By all accounts, this has to be the foodiest of all seasons. Halloween perked up many a sweet tooth, and we now find ourselves in the midst of the biggest food-focused holidays of the year. It's a challenge for all parents to make sure that their kids get healthy and nutritious foods throughout every season. And when more than 23 million of our youth are overweight or obese, leading to high rates of type 2 diabetes and high blood pressure, this is a challenge facing our entire nation. It is a challenge both for how parents prepare food for their families, and for how we come together to advocate for policies that ensure our communities have ready access to affordable, healthy food.
And we're making progress! What better time than now to join our voices together about our food? (Full submission details at http://moms.ly/UGTj5Q)
Supermarket and menu labeling campaigns have made headlines and New York City approved limits on the serving sizes of soda and sugary beverage. And this year, the USDA implemented new rules that improve school meals by increasing the amount of fruits and vegetables and reducing calories. However, some legislators are attempting to roll back the progress made, and many schools still sell junk food in vending machines and on snack lines. The conversations about food, health, and obesity are heating up!
The health of our children and our communities is up to us; we can bring about change in our families, in our children's schools, and through national policies that impact affordability and access to healthy food. MomsRising invites everyone with something to share about food -- from preparation and recipes to politics and health -- to participate in the Healthy Holiday Food Blog Carnival.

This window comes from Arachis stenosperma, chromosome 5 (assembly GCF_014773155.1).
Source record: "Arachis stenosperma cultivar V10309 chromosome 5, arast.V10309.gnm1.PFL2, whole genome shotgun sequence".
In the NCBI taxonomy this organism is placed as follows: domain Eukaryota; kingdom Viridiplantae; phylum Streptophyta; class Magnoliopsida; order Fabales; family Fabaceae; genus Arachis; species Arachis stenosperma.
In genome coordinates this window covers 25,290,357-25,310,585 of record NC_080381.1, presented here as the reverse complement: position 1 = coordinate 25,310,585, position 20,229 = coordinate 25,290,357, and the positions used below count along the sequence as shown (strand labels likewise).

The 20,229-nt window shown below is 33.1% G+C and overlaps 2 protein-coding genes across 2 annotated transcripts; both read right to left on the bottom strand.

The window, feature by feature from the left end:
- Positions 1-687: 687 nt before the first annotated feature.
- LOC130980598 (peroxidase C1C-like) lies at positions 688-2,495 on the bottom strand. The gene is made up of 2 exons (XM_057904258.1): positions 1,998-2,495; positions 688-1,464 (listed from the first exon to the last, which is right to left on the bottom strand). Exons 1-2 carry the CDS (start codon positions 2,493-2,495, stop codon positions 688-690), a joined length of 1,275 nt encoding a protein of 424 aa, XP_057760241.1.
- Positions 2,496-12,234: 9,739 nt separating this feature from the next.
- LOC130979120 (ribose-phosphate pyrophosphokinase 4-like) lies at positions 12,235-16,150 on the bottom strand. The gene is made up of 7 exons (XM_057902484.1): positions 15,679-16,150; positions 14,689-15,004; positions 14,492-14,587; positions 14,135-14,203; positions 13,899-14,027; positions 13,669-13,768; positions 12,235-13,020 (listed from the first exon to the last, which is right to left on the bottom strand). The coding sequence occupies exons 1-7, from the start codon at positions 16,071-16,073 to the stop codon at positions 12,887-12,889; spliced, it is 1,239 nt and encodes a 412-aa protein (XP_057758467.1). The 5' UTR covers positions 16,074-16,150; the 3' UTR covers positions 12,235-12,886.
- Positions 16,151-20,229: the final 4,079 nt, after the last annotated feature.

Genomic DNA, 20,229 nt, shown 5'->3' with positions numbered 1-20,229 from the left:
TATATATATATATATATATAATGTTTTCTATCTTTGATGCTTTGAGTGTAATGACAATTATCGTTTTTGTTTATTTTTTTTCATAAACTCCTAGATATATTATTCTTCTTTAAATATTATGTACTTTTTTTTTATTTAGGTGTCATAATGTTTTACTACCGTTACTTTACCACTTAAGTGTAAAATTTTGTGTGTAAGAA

Do you have enticing, healthy recipes that even teens can’t resist, or ideas about how to improve nutrition at school? Do you see a need or opportunities for sensible solutions in your community? Or do you have suggestions about how schools and parents can work together? We want to hear from you!
Here are some other blog post ideas:
• Local eating
• Creative and healthy snacks
• Impact of community gardens in urban areas
• School food changes
• Incorporating children in the kitchen
• Genetically modified foods and labeling
• The impact of poverty on access to healthy food
• Unique family food biographies
• Food deserts
• Using food in community service
• Vegetarian kids who are tired of pasta marinara
• How and why you incorporate sweets in your child’s diet
• Teaching kids to grocery shop (outer rim, exp. dates, label reading)
• Food restrictions (religious or elective) at birthday parties
• Updating family recipes to make them fresher and healthier
• Connection between transportation access and healthy food options
• Food justice - what does it mean to your community?
Here are some recent reports about food and childhood obesity you can use for research and stats:
I’ve also included a link at the end of this message to a past food blog carnival for you to see how it works. Blog posts can be just a few paragraphs or longer, but we recommend your post be about 500 – 800 words. For more details about submitting to the blog carnival, visit: http://moms.ly/UGTj5Q. We're accepting submissions now and until December 1 for inclusion when we publish the carnival on December 6.
MomsRising appreciates original content and we are also happy to re-post previously written content as long as you add a few sentences or a paragraph on why this post isrelevant to this particular blog carnival.
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